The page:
DDOT initially conceived the Anacostia light rail as a starter system for a network of light rail lines throughout DC. Anacostia was chosen to be first as it would be connected to the rail yard and be relatively inexpensive to build. This was contingent on obtaining CSX's right-of-way to build a (relatively) high-speed connection through Anacostia between the Anacostia and Minnesota Ave. stations. The deal fell through, so DDOT is now reduced to trying to build a light rail line in Anacostia to, well, perhaps show that it can be done. As Greater Greater Washington has pointed out, the latest incarnation will continue an all-too-short (and low speed) distance on Anacostia's streets and maybe will be extended to the 11th St. Bridge. After that, there is simply no plan.
DDOT also assumed away the problem of the ban on overhead wires. Not every light rail line can go on abandoned railroad tracks. In fact, one of the illustrations shows overhead lines on a street. Let's face it, the overhead line ban is not going away. Moreover, given improvements in power storage technology, it may be possible to avoid them completely by having quick charges from short overhead lines integrated into stations.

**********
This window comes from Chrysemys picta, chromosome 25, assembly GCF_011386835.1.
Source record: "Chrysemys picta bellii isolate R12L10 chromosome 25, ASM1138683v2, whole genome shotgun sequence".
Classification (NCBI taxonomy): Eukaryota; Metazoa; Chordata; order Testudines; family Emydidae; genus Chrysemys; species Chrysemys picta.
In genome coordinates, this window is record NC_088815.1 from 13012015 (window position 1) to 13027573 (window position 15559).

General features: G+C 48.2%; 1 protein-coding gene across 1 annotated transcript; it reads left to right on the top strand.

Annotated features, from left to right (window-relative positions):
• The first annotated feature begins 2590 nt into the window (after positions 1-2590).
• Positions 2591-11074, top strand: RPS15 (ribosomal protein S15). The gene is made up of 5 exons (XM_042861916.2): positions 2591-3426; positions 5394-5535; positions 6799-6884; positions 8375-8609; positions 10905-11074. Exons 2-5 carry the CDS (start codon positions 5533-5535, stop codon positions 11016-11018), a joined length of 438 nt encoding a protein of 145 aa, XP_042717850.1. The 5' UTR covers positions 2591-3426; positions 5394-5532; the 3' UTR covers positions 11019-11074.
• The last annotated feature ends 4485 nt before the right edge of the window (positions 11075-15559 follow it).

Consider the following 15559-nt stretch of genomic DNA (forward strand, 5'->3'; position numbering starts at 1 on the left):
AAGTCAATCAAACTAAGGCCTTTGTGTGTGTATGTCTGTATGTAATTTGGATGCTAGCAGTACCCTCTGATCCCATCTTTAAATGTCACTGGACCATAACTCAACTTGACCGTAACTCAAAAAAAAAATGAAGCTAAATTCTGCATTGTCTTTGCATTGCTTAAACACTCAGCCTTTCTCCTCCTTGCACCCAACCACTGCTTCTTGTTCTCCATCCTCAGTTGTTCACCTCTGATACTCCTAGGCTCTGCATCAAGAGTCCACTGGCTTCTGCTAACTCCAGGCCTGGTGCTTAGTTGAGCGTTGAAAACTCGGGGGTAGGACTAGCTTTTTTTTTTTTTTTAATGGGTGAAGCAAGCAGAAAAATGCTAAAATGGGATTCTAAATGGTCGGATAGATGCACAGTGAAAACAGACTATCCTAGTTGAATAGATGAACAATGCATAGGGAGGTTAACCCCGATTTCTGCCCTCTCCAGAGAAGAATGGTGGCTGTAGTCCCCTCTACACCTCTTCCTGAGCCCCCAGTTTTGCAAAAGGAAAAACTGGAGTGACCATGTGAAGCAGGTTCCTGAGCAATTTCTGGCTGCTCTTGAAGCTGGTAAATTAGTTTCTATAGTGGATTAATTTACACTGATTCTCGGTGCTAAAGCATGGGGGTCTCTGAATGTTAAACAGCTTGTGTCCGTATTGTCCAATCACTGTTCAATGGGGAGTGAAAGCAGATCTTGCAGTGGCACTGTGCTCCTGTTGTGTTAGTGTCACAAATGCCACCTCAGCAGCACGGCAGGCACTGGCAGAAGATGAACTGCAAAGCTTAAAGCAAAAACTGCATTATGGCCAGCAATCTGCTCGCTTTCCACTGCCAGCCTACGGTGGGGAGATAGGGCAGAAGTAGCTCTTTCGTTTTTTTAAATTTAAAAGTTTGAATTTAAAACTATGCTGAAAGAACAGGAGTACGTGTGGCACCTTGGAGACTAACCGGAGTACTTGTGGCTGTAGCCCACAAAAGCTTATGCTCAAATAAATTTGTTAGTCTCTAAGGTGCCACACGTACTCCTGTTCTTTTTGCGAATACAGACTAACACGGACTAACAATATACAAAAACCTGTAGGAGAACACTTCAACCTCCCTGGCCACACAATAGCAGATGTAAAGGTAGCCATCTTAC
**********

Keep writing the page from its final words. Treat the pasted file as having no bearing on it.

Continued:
So, DDOT has to go back to the drawing board. First, it has to find a way to get the CSX right-of-way. Eminent domain is a possibility that hasn't been tried. This may be difficult, as railroads are generally accorded strong property rights. You can't do a lot of things to railroads that you can do to other properties. Still, the line is abandoned, which is the argument that DC will have to use. Second, DC has to solve the overhead wire problem. By doing so, it can reduce construction costs and set an example for other cities to emulate. The Anacostia LRT can be used as a test bed.